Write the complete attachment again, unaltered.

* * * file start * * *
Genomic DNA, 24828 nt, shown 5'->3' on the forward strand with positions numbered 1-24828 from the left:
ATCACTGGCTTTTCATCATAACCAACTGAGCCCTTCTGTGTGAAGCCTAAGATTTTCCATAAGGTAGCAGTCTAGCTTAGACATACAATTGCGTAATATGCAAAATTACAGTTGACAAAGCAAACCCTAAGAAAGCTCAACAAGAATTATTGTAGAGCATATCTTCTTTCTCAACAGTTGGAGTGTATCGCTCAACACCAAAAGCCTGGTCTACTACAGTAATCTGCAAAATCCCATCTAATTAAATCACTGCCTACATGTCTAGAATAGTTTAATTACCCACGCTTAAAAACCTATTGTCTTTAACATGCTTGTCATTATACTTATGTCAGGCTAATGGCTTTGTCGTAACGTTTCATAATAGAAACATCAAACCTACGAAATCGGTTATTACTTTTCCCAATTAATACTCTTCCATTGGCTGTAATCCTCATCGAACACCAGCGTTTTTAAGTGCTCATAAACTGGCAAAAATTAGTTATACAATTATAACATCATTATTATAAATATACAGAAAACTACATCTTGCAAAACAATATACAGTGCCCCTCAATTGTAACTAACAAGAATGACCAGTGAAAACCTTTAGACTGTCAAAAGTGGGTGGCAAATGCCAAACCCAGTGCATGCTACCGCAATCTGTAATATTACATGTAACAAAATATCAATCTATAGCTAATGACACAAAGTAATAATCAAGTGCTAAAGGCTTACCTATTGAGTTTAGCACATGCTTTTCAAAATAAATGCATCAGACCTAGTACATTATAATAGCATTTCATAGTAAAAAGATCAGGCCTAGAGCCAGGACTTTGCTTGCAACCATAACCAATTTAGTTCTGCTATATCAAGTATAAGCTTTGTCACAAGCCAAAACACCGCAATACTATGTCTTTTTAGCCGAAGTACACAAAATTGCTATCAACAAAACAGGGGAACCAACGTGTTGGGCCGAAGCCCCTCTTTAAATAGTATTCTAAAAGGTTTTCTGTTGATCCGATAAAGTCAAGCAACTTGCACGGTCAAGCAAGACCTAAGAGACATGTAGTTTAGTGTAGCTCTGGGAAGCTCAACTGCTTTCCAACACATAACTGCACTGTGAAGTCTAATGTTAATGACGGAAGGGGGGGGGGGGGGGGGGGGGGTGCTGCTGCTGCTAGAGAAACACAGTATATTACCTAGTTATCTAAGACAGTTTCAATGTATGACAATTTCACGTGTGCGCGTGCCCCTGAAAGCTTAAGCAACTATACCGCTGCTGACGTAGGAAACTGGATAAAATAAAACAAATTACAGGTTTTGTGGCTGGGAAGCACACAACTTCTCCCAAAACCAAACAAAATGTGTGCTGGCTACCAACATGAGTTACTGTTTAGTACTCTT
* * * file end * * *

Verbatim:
Genomic DNA, 24828 nt, shown 5'->3' on the forward strand with positions numbered 1-24828 from the left:
ATCACTGGCTTTTCATCATAACCAACTGAGCCCTTCTGTGTGAAGCCTAAGATTTTCCATAAGGTAGCAGTCTAGCTTAGACATACAATTGCGTAATATGCAAAATTACAGTTGACAAAGCAAACCCTAAGAAAGCTCAACAAGAATTATTGTAGAGCATATCTTCTTTCTCAACAGTTGGAGTGTATCGCTCAACACCAAAAGCCTGGTCTACTACAGTAATCTGCAAAATCCCATCTAATTAAATCACTGCCTACATGTCTAGAATAGTTTAATTACCCACGCTTAAAAACCTATTGTCTTTAACATGCTTGTCATTATACTTATGTCAGGCTAATGGCTTTGTCGTAACGTTTCATAATAGAAACATCAAACCTACGAAATCGGTTATTACTTTTCCCAATTAATACTCTTCCATTGGCTGTAATCCTCATCGAACACCAGCGTTTTTAAGTGCTCATAAACTGGCAAAAATTAGTTATACAATTATAACATCATTATTATAAATATACAGAAAACTACATCTTGCAAAACAATATACAGTGCCCCTCAATTGTAACTAACAAGAATGACCAGTGAAAACCTTTAGACTGTCAAAAGTGGGTGGCAAATGCCAAACCCAGTGCATGCTACCGCAATCTGTAATATTACATGTAACAAAATATCAATCTATAGCTAATGACACAAAGTAATAATCAAGTGCTAAAGGCTTACCTATTGAGTTTAGCACATGCTTTTCAAAATAAATGCATCAGACCTAGTACATTATAATAGCATTTCATAGTAAAAAGATCAGGCCTAGAGCCAGGACTTTGCTTGCAACCATAACCAATTTAGTTCTGCTATATCAAGTATAAGCTTTGTCACAAGCCAAAACACCGCAATACTATGTCTTTTTAGCCGAAGTACACAAAATTGCTATCAACAAAACAGGGGAACCAACGTGTTGGGCCGAAGCCCCTCTTTAAATAGTATTCTAAAAGGTTTTCTGTTGATCCGATAAAGTCAAGCAACTTGCACGGTCAAGCAAGACCTAAGAGACATGTAGTTTAGTGTAGCTCTGGGAAGCTCAACTGCTTTCCAACACATAACTGCACTGTGAAGTCTAATGTTAATGACGGAAGGGGGGGGGGGGGGGGGGGGGGTGCTGCTGCTGCTAGAGAAACACAGTATATTACCTAGTTATCTAAGACAGTTTCAATGTATGACAATTTCACGTGTGCGCGTGCCCCTGAAAGCTTAAGCAACTATACCGCTGCTGACGTAGGAAACTGGATAAAATAAAACAAATTACAGGTTTTGTGGCTGGGAAGCACACAACTTCTCCCAAAACCAAACAAAATGTGTGCTGGCTACCAACATGAGTTACTGTTTAGTACTCTT